The types of complaints I'm more familiar with are about being strip-searched when the law doesn't provide that someone should be; being denied access to programs someone needs access to in order to complete their correctional treatment plan; being placed in segregation without receiving the requisite paperwork; being held in segregation for extended periods and not being provided with access to their cell effects or the entitlements they have; being denied access to the yard when they should have it; being denied access to ceremonies if they're indigenous prisoners; or, in Ashley's case, being denied access to even knowledge of what the correctional treatment plan was for or of how she would get out and being denied assistance to actually have her conditions of confinement reviewed.
    The other thing is the recommendation by Dr. Mullan that there be a cap on the number of complaints. Mr. Leef brought up a good point, which was what if all these complaints were valid? If you're putting a cap on them, then obviously you're somehow violating the complainant's rights. But in real life, in real practice, if there's a cap of—I don't know—200 a year, what are the chances, really, that all of these will be legitimate complaints? There are only a certain number of things that can occur in a prison environment. A complaint has to be about food or about confinement.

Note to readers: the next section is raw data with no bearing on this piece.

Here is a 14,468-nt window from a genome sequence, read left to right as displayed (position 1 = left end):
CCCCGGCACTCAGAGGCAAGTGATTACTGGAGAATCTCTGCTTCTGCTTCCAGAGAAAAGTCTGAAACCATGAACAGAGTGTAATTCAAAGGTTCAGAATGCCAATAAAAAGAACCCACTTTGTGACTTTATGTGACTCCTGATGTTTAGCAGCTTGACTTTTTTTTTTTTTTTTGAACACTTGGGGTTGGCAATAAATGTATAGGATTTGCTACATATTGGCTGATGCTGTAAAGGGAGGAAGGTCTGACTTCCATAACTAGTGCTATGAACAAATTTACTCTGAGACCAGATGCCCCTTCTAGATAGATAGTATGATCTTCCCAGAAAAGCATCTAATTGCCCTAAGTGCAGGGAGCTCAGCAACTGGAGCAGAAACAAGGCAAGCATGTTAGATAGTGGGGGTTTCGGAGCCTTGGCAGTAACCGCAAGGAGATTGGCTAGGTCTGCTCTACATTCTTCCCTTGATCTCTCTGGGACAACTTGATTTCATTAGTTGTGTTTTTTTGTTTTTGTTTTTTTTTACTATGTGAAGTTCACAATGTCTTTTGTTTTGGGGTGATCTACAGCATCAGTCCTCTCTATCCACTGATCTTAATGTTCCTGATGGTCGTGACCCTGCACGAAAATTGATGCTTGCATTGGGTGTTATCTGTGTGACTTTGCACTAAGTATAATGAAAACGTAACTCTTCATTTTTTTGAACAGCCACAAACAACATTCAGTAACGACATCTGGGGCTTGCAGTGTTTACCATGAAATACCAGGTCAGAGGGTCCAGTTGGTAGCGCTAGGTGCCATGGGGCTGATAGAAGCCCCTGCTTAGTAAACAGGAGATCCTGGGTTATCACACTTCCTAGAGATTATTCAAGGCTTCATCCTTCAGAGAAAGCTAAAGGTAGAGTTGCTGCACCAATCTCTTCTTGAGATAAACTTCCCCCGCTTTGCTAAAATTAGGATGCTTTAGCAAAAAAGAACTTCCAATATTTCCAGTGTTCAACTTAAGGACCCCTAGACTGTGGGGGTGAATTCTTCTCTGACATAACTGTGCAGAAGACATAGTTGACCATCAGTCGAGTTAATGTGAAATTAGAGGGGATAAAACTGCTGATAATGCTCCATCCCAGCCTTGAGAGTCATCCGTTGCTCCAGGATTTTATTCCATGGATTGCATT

Theoretically I take Mr. Leef's point, but in practice I would think that if somebody hit the cap then the chances that all of these were legitimate would probably be slim to almost nil, I would think.
    Thank you, Mr. Scarpaleggia.
    You can give a very quick answer, if you want to.
    I don't see anywhere that he actually indicates a cap. He does mention in one case a figure of 300, but I'm....
    An hon. member: No, it says there were—


    Okay, thank you.
    We'll now go to the New Democratic Party, please.


    Ms. Morin, you have five minutes.
    I would also like to thank Ms. Pate and Ms. Latimer for joining us today.
    Earlier, we were briefly talking about people with mental illnesses and about frivolous complaints. But some things may seem frivolous to us, but they may not be seen that way by someone dealing with a mental illness.